Agenda and minutes

Venue: Council Chamber, Civic Centre, Windmill Street, Gravesend DA12 1AU. View directions

Contact: Committee Section 

No. Item


Apologies for Absence


An apology for absence was received from Cllr Adewale King and Cllr Williams attended as his substitute.



Minutes pdf icon PDF 148 KB


The minutes of the meeting held on Wednesday, 22 March 2023 were signed by the Chair.



Declarations of Interest


There were no declarations of interest.



Presentation on Gravesend and Northfleet Cemeteries pdf icon PDF 7 MB


Members were provided with a presentation on Gravesend and Northfleet Cemeteries.  The presentation can be viewed via the following link: Document - Presentation on Gravesend Northfleet Cemeteries Thursday 14-Sep-2023 19.pdf?T=9



During the presentation the Cemeteries and Allotments Manager highlighted that:


  • Gravesend Cemetery had been established as a cemetery in1878 and designed by the architect Stephen Geary who designed Highgate Cemetery in London.  Originally a pleasure garden, the front property, chapels and walls of Gravesend Cemetery were grade 2 listed.


  • Members were informed of the Forget You Not Garden which is being created through rewilding at Gravesend Cemetery.  The concept was to offer a calm space for bereaved visitors to reflect and also incorporate wildlife preservation.  The garden will include benches inscribed with mindful quotes and a special post box.  The Committee were informed that bereaved friends/family could send a letter by using the seed infused paper within the envelope to those they had lost.  Loved ones would be sent an envelope, which contained a small piece of biodegradable paper infused with wildflower seeds.   Once returned via the post box, these envelopes would then be buried in the gardens.  As the entire envelope would be 100% biodegradable, the envelope would be planted in its entirety.


  • Members were informed that the Forget you Not Garden currently had hedgehogs and the team were working with an organisation on the prospect of becoming a hedgehog release area.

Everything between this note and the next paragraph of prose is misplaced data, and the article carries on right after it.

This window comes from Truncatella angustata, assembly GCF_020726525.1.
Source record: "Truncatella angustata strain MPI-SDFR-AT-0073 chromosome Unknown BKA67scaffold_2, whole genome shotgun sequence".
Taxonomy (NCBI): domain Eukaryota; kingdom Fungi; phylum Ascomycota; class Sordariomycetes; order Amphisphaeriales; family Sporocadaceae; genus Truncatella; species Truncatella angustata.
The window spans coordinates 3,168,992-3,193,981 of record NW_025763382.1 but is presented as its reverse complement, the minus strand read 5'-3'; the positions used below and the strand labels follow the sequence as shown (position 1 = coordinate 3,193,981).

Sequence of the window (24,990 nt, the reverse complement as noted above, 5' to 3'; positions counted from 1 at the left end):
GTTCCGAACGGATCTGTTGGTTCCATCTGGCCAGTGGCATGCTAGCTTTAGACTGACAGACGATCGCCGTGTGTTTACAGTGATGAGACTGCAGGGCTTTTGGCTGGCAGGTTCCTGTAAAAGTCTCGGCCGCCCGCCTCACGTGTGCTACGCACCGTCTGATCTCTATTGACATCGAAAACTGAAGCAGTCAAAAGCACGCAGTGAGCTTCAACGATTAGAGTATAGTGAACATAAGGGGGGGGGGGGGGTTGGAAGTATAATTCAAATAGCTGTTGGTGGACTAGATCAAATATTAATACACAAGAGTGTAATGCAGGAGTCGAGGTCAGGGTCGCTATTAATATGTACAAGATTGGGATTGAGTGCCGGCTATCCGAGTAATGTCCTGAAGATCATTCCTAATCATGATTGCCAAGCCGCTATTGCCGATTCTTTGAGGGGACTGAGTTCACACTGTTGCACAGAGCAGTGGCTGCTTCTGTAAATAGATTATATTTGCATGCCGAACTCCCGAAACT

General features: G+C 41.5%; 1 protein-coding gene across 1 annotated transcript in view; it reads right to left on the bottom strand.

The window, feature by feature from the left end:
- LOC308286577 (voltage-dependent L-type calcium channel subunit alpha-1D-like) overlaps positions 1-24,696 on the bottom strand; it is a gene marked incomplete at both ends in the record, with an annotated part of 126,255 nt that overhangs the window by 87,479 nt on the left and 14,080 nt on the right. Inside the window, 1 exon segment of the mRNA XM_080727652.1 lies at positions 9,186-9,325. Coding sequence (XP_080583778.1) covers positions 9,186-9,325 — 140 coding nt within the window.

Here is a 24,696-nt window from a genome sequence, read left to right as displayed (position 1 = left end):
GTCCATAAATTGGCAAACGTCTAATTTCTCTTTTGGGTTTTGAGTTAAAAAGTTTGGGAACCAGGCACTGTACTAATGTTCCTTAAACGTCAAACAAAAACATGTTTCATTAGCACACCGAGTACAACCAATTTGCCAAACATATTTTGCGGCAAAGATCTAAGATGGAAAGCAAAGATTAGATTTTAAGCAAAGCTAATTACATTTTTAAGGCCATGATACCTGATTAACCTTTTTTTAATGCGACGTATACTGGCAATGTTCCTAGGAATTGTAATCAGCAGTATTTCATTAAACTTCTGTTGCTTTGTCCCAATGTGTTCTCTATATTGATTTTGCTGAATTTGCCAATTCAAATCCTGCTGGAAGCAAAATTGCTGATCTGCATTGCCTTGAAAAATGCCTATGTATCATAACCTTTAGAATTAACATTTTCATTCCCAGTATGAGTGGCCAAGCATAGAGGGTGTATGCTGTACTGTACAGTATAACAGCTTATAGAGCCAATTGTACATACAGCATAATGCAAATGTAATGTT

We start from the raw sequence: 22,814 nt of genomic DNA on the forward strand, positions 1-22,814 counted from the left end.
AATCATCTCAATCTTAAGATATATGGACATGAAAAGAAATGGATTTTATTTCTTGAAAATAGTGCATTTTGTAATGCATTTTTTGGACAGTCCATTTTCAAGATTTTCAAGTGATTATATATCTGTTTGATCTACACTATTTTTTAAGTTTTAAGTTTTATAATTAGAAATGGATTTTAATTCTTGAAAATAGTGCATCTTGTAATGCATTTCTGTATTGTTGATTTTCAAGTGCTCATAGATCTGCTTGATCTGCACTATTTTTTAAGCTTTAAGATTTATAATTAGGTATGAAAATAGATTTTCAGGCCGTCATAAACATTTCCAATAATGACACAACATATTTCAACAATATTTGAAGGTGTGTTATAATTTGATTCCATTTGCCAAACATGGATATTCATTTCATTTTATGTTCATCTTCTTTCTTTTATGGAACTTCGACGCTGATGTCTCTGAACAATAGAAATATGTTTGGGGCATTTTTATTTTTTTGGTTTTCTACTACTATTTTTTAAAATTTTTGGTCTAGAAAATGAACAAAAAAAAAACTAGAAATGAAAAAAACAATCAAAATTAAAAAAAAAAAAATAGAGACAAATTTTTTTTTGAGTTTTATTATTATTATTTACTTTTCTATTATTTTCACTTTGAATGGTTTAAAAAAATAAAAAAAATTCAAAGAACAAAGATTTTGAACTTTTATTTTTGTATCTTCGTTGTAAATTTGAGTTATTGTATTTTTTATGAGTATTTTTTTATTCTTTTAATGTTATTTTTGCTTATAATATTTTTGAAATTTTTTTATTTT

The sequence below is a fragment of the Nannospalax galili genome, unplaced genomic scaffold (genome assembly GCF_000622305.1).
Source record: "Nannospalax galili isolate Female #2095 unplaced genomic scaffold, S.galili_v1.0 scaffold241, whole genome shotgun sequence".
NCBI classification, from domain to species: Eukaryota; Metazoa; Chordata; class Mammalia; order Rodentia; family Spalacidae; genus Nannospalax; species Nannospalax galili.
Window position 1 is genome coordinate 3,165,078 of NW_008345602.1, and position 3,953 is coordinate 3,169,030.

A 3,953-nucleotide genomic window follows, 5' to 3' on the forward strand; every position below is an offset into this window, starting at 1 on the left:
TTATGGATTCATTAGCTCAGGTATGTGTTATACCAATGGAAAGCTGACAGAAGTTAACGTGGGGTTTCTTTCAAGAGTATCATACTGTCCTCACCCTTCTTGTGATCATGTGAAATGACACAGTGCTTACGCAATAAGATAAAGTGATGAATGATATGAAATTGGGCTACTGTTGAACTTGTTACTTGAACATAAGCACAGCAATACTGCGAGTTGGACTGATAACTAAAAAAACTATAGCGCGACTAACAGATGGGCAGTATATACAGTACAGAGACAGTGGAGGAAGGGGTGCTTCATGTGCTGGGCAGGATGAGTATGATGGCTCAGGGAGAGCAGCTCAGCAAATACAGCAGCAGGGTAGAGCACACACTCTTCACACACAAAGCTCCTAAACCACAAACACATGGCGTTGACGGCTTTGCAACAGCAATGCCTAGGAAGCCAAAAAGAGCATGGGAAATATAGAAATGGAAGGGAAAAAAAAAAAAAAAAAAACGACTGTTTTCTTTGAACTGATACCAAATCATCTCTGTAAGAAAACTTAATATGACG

• The Committee were updated that new passing bays had been introduced along the roads throughout Northfleet Cemetery to protect the grass, and to also allow for easy passing for those driving in the cemetery.


  • New benches were being introduced at both cemeteries. The new benches were produced by sustainably sourced teak, guaranteed for 25 years and would not require further treatment.  The benches could be purchased by loved ones and be engraved.


  • The Committee were informed that there were some disused roads within Northfleet Cemetery that would be sewn with grass seed and when required the area could accommodate 30-40 new graves.


The Chair thanked the Cemeteries and Allotments Manager for her presentation and invited Members to make comment:


  • Members asked if the biodegradable seed envelopes would be available for both cemeteries and whether they would also be sent to loved ones of those who had passed away previously or going forward.  The Cemeteries and Allotments Manager advised that the focus for the initiative was for Gravesend Cemetery initially, with the newly created garden.  It was hoped in the future that there would also be a suitable area created within Northfleet Cemetery.   Members were informed that the bereaved of those buried at Northfleet, would still receive an envelope, which they could choose to use at home or be planted on their loved ones grave at Northfleet cemetery if they wished.  There were also plans in place to send envelopes to those who had lost family during Covid19.